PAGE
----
- More than 10,000 children & young people were receiving social work input in November 2010, just over 9% of the children's population
- 7,249 children & young people were referred to the Scottish Children’s Reporters Administration in 2010/11; the rate of children referred was 1.75 times the Scottish average
- More than 3,500 looked after children as at 31st July 2010; this equates to 3% of the child population, and the highest rate of any authority within Scotland
- There were 286 children aged 0-15 on the Child Protection Register at 31st March 2010, equivalent to a rate of 3 per 1,000 population
- There were 1,670 dependent children in temporary accommodation (homeless) at the end of March 2010, just over a quarter of the total in temporary accommodation for the whole of Scotland
- Social Work Services supported 2,677 children & young people who had one or more parent with a substance misuse problem in 2009/10, equating to 2.3% of the child population
- Glasgow tends to have a higher level of recorded crimes and incidents than other neighbouring local authorities and other Scottish cities, although reported levels of many crimes have been declining since 2006.
- In relation to anti-social behaviour (ASB), youth-related incidents make up 16% of all ASB incidents in Glasgow.
- Just over 7,500 crimes were commited by youths (children under the age of 18) in Glasgow in 2011/12 with offending levels rising rapidly in teenage years.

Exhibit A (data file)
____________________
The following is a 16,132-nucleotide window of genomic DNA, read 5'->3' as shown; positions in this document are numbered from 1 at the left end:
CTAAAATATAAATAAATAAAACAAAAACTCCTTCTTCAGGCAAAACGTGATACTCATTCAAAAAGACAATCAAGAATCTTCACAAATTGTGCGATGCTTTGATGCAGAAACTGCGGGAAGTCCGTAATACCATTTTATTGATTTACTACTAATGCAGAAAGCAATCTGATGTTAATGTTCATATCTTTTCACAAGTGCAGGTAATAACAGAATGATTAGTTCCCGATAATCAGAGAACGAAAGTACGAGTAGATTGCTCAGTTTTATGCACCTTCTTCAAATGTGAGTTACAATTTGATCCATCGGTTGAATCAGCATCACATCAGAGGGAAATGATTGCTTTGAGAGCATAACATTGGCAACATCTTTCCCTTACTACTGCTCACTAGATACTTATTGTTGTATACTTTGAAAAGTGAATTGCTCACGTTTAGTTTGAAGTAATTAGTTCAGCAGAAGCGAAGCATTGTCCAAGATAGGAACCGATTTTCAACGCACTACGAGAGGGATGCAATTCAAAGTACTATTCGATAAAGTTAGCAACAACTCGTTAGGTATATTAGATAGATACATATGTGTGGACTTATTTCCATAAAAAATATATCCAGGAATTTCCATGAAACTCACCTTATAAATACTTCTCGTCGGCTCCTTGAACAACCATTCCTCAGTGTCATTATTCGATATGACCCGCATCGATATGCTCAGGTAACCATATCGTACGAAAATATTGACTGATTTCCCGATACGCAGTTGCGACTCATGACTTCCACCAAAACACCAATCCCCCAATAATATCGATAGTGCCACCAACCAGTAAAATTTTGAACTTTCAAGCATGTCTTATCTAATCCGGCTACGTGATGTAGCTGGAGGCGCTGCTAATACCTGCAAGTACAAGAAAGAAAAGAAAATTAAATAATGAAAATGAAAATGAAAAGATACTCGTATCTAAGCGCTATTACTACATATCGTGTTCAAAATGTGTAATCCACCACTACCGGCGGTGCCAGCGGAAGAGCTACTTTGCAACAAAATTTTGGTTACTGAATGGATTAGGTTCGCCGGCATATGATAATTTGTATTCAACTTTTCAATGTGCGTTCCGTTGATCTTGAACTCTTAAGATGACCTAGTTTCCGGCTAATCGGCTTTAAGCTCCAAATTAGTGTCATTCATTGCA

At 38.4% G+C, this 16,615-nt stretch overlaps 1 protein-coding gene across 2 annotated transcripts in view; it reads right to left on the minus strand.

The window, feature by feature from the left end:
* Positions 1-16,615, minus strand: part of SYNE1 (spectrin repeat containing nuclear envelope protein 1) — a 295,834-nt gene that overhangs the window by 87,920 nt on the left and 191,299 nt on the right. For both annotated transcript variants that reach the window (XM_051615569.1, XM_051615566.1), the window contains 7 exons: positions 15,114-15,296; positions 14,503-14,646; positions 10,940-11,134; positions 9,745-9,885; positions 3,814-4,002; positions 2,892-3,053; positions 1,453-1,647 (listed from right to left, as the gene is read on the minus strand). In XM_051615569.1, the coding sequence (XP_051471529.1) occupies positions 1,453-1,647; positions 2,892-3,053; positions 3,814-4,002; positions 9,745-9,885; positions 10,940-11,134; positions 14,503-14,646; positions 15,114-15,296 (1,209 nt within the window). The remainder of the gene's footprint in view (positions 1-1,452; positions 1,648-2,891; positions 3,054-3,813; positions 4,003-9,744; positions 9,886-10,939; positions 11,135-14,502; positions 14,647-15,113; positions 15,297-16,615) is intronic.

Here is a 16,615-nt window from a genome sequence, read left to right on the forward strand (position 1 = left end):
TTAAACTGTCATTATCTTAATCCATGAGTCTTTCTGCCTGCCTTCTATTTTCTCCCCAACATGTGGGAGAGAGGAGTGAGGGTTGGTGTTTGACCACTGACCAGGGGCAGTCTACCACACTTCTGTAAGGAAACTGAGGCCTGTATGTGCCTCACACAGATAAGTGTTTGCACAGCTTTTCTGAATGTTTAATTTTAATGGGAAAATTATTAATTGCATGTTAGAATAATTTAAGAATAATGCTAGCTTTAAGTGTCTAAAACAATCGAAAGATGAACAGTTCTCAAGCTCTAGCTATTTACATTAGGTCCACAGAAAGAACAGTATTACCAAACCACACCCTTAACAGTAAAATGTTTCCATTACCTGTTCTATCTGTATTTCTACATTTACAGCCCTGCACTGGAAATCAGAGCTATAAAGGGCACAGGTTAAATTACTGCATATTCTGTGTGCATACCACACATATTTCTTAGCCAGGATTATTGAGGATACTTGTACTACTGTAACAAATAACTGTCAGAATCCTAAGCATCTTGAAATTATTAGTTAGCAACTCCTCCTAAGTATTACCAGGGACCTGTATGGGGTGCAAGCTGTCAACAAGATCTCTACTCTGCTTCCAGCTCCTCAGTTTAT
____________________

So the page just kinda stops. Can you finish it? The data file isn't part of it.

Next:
- Despite decreases in reported violent crime, Glasgow experiences a level of violent crime that is still twice the national average.
- There were 150 crimes of violence perpetrated by young people (under the age of 18), accounting for 2% of all youth crime.
- The likelihood of being a victim of violence or of committing a violent offence rises rapidly in the teenage years.
- In 2012, in Glasgow, there were on average 280 domestic abuse incidents reported each month where children were present.
The link between child vulnerability and poverty/deprivation is widely documented. In this section of Understanding Glasgow, the high levels of deprivation in Glasgow are reflected through a comparison of a number of key indicators of child vulnerability against national figures and figures for other Scottish cities or authorities. This shows the significant challenge for Glasgow in tackling child vulnerability.
The selection of indicators presented highlight different aspects of children's safety, including: children supported by SWS (Social Work Services), children referred to the SCRA (Scottish Children’s Reporters Administration), looked after children, children on child protection register, child homelessness, parental substance misuse and a range of community safety issues (youth crime, anti-social behaviour, violent crime, domestic abuse and vandalism).
Targets and strategies in relation to safety are summarised and other sources of related information are highlighted in the resources section. Notes on the data used in this section are summarised. Additional community safety indicators affecting the whole population are described within the main set of Glasgow indicators.